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The American Society for Microbiology (ASM), the largest single life science organization in the world, comprising more than 42,000 members, welcomes the opportunity to testify before the House Appropriations Subcommittee on VA, HUD and Independent Agencies and provide comments and recommendations for the fiscal year (FY) 1998 appropriations for the scientific research programs within the National Science Foundation (NSF).

The ASM is made up of scientists who work in academic, governmental and industrial institutions worldwide. Microbiologists are involved in research on problems related to human health, the environment, agriculture, and energy. The mission of ASM is to enhance the science of microbiology to gain a better understanding of basic life processes, and to promote the application of this knowledge for improved health, and for economic and environmental well being.

The ASM welcomes the opportunity to comment on the Administration's FY 1998 budget request for the National Science Foundation. The NSF's long standing record in fostering basic research has provided the critical foundation for advancing the health of the nation's people, environment and economy. Federal support for the NSF is an investment that creates and strengthens the economic growth of the United States and allows the United States to remain competitive in a global market. The President's FY 1998 budget request for the NSF of $3.367 billion is only 3 percent or $97 million, more than was appropriated in FY 1997. Based on the rate of inflation, which is approximately 2.6 percent, the NSF would be level funded for the next fiscal year under the President's request. At the same time, our global competitors have made commitments to increase funding for science and technology. For example, Japan has committed to increase its support for basic research over the next five years by 50 percent. The United States may be in danger of losing its lead in science and technology as the 21st century approaches if it does not increase federal funding for basic research.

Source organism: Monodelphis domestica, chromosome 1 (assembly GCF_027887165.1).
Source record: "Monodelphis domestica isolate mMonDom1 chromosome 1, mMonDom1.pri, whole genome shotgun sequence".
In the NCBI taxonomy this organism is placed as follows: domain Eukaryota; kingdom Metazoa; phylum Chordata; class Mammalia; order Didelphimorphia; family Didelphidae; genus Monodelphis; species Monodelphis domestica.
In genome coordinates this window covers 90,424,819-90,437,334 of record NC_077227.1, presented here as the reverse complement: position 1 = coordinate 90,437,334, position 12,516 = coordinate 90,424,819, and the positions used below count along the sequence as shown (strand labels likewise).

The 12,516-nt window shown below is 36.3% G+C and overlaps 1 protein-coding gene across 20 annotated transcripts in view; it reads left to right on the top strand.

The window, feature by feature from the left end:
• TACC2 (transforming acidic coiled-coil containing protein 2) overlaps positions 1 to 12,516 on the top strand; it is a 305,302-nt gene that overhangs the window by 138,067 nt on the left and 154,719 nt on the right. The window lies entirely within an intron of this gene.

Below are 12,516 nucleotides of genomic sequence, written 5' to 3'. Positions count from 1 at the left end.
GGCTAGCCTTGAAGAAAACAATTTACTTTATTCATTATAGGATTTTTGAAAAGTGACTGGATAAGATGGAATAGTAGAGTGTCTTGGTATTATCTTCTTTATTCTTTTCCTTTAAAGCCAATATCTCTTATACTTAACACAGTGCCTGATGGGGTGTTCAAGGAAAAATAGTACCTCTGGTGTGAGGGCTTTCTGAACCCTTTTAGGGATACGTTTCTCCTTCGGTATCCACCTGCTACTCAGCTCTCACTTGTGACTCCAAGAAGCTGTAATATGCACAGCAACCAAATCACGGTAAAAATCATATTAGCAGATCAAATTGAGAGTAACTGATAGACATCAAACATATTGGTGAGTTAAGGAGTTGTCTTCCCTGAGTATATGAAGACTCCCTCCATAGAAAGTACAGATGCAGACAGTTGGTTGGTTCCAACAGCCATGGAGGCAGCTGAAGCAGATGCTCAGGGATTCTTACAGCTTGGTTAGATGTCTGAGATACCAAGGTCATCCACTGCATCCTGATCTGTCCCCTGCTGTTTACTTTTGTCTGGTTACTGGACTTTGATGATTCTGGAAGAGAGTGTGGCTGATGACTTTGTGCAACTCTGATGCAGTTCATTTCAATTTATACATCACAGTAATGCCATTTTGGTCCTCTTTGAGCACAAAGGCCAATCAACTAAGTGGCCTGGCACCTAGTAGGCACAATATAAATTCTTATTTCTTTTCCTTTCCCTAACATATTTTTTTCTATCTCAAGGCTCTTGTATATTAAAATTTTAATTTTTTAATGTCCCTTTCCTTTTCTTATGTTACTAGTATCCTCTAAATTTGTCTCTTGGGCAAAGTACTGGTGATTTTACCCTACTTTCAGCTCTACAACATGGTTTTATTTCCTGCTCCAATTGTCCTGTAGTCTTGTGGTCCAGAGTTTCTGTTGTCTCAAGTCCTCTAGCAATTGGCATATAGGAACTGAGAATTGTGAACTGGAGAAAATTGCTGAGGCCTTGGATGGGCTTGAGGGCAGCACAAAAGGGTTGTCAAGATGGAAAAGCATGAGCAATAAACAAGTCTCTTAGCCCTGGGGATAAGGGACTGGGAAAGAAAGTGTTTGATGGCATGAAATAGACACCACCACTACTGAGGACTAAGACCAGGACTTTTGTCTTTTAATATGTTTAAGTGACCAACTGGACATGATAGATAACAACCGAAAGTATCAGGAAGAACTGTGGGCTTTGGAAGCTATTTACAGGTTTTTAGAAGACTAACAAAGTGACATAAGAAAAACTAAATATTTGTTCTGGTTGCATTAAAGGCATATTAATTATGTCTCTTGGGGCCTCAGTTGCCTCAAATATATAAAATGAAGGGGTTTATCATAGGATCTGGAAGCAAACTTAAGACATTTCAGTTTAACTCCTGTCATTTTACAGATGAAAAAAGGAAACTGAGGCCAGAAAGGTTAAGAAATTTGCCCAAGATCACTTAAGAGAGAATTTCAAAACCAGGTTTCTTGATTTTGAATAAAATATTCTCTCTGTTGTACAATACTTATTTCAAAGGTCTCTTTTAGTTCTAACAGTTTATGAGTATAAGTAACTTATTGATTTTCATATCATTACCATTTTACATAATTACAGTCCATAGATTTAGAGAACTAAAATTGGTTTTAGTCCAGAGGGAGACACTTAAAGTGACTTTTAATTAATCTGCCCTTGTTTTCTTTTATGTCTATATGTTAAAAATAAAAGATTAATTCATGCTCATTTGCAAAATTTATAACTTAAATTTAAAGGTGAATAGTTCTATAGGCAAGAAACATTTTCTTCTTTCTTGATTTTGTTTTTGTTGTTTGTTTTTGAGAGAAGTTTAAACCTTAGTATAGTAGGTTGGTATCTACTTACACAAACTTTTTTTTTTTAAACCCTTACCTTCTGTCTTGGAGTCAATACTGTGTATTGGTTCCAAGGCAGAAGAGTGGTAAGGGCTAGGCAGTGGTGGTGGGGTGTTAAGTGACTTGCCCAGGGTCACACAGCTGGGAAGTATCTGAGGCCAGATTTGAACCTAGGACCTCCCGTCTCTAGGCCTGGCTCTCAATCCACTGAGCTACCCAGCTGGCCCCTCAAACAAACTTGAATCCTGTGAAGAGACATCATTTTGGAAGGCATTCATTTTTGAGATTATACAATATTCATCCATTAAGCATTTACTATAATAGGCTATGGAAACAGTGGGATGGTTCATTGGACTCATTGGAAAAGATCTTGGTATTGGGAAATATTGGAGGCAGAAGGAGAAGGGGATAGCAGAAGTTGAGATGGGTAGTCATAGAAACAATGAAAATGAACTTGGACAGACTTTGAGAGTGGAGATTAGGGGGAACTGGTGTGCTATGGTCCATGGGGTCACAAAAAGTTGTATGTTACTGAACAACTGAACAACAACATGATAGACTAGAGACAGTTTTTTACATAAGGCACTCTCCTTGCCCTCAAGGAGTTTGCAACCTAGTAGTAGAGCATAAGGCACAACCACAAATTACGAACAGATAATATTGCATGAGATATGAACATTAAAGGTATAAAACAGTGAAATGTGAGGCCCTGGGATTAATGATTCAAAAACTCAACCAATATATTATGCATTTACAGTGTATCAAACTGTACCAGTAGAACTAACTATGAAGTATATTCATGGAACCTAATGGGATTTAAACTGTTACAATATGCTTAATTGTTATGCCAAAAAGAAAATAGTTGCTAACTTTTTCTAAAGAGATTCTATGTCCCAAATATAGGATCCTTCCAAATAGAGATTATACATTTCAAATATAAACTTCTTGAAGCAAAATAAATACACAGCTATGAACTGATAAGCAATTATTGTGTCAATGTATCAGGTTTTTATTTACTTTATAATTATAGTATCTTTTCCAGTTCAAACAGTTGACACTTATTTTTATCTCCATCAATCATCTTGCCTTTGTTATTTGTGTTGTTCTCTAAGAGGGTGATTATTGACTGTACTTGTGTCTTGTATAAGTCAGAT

The ASM, a member of the Coalition for National Science Funding (CNSF) and its steering committee, supports the CNSF's recommendation of $3.5 billion for the NSF in FY 1998, an increase of 7.1 percent over the FY 1997 appropriation. NSF Director Neal Lane stated before this Subcommittee that the NSF's original budget request was $3.5 billion, a funding level that would allow the United States to remain a world leader in the area of science and technology. The ASM is deeply concerned with the inadequacy of the President's NSF budget request and its impact on the NSF's ability to meet the scientific challenges of the 21st century. The ASM urges this Subcommittee to support the CNSF's recommendation of $3.5 billion for the NSF in FY 1998. New initiatives within the NSF reflect the partnership between research and education and the need to encourage research in new areas of science. The ASM applauds NSF's proactive stance to promote research across disciplines that will lead to the development of information technologies in order to unify experimental and theoretical concepts. A program called Knowledge and Distributed Intelligence (KDI). KDI is an effort designed to realize the full potential of emerging technologies in communications, computing and networking and revolutionize science and engineering and the way people learn and work. The new Integrative Graduate Education and Research Training (IGERT) initiative will spearhead the need to provide graduate students with multi-disciplinary research and educational training opportunities. G raduate students will benefit from IGERT through broader training and greater flexibility in attaining future employment. A focused program begun in FY 1997, Life in Extreme Environments (LExEN), is a critical component in understanding the interplay between microorganisms, plants and animals in earth's environment and how humans impact the microbial world. The study of life in extreme environments can provide important new insights into how microorganisms evolve, and the extent their adaptive mechanisms allow them to function in their environments. Once researchers are able to understand these mechanisms, they will be able to employ them in other capacities such as in bioprocessing and bioremediation.